The wait is over: the Supreme Court of the US (SCOTUS) has ruled against online TV start-up Aereo, finding it has violated broadcasters' copyright.
Aereo — which charges $8 per month for online access to local broadcast feeds over the Internet, without paying retransmission fees — had gone to the Supreme Court in April to defend its right to exist in the face of copyright infringement suits from every major broadcaster who argued that because Aereo company broadcasts local feeds via the Internet without paying retransmission fees, it's essentially stealing their content.
Aereo counter-argued that because it provides dime-sized antennae to its subscribers it constitutes an over-the-air, rabbit ears-based service, which is exempt from retrans fees. It has also argues that its content is delivered to a single cloud-based DVR device for one subscriber and can therefore not be categorised as a public broadcast service, subject to fees and regulations.
The SCOTUS blog pointed out that the Court based its ruling on a fairly simple application of what it means to "perform" a copyrighted programme through distribution to "the public".
"Aereo's system," Justice Stephen G Breyer wrote for the majority, "both performs the copyrighted programmes and does so through delivery to the public."
The case hinged partially on a case from 2008, when Cablevision beat back broadcaster opposition with a Second Circuit decision that cleared the way for network DVRs to be considered legal, paving the way for cloud-based broadcast models and the cloud storage industry.
In Cablevision, the court agreed that legally, there is no difference between DVRs that stored content remotely on a server and those that keep it locally on a set-top box at the home. Aereo says that this is the same concept behind its own approach, and that broadcasters are simply denying technological innovation and the rise of cloud services.
"Today's decision by the United States Supreme Court is a massive setback for the American consumer," said Aereo CEO and founder Chet Kanojia in his post-decision comment. "We've said all along that we worked diligently to create a technology that complies with the law, but today's decision clearly states that how the technology works does not matter. This sends a chilling message to the technology industry. It is troubling that the Court states in its decision that, 'to the extent commercial actors or other interested entities may be concerned with the relationship between the development and use of such technologies and the Copyright Act, they are of course free to seek action from Congress' (Majority, page 17). That begs the question: are we moving towards a permission-based system for technology innovation?"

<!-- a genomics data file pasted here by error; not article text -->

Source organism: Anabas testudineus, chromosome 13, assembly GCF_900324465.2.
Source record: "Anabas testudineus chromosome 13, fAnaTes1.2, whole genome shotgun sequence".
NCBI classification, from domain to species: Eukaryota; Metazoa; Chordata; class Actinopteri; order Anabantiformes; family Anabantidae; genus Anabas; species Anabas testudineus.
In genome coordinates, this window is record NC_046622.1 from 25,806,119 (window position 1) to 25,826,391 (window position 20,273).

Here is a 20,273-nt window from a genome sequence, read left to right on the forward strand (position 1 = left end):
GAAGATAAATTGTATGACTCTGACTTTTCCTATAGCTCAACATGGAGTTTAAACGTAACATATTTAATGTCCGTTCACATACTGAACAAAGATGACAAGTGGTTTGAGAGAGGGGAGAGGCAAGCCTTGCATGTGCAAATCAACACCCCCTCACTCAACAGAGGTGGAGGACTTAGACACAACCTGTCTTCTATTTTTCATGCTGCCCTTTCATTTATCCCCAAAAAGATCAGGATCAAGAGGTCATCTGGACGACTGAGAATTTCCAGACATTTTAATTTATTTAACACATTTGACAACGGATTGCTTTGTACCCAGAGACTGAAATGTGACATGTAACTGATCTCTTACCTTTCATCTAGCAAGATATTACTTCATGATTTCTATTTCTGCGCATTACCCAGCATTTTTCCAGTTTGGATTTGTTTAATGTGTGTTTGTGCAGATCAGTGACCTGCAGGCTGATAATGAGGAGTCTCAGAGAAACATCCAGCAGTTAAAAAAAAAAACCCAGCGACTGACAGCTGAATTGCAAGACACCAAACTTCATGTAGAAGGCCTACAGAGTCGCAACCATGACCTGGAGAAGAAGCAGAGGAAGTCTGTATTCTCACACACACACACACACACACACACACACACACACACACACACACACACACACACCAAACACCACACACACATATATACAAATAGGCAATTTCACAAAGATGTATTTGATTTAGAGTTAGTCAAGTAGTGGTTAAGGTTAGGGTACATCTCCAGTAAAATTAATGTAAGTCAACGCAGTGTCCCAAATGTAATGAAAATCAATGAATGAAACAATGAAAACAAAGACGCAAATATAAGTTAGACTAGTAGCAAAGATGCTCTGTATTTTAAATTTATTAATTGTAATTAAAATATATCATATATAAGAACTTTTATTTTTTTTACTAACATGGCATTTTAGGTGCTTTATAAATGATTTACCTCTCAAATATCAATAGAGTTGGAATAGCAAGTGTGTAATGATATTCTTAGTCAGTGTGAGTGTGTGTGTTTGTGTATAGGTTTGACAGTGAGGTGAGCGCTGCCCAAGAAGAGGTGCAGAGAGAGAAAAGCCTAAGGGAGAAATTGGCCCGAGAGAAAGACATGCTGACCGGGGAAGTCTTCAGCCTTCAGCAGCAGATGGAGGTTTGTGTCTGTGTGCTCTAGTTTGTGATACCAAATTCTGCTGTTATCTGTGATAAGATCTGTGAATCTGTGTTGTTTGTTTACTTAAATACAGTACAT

However, the Court underscored that this is only a narrow ruling. It said it was dealing, at this point, only with Aereo's system so far as it enabled its viewers to view copyrighted TV programmes "live" or after only a brief delay. Justice Breyer stressed that the decision said nothing about downloading a TV programme in order to recover it and keep it on hand for later viewing.
Justice Breyer's opinion, largely in favour of the broadcast industry, was supported by Chief Justice John G Roberts Jr, and by Justices Ruth Bader Ginsburg, Elena Kagan, Anthony M Kennedy and Sonia Sotomayor. Justice Antonin Scalia, joined by Justices Samuel A Alito Jr and Clarence Thomas, dissented. The Scalia opinion argued that what Aereo was doing simply was not a performance, and accused the majority of writing a confusing new copyright doctrine that will be hard for lower courts to apply and for industry to understand what is and is not allowed.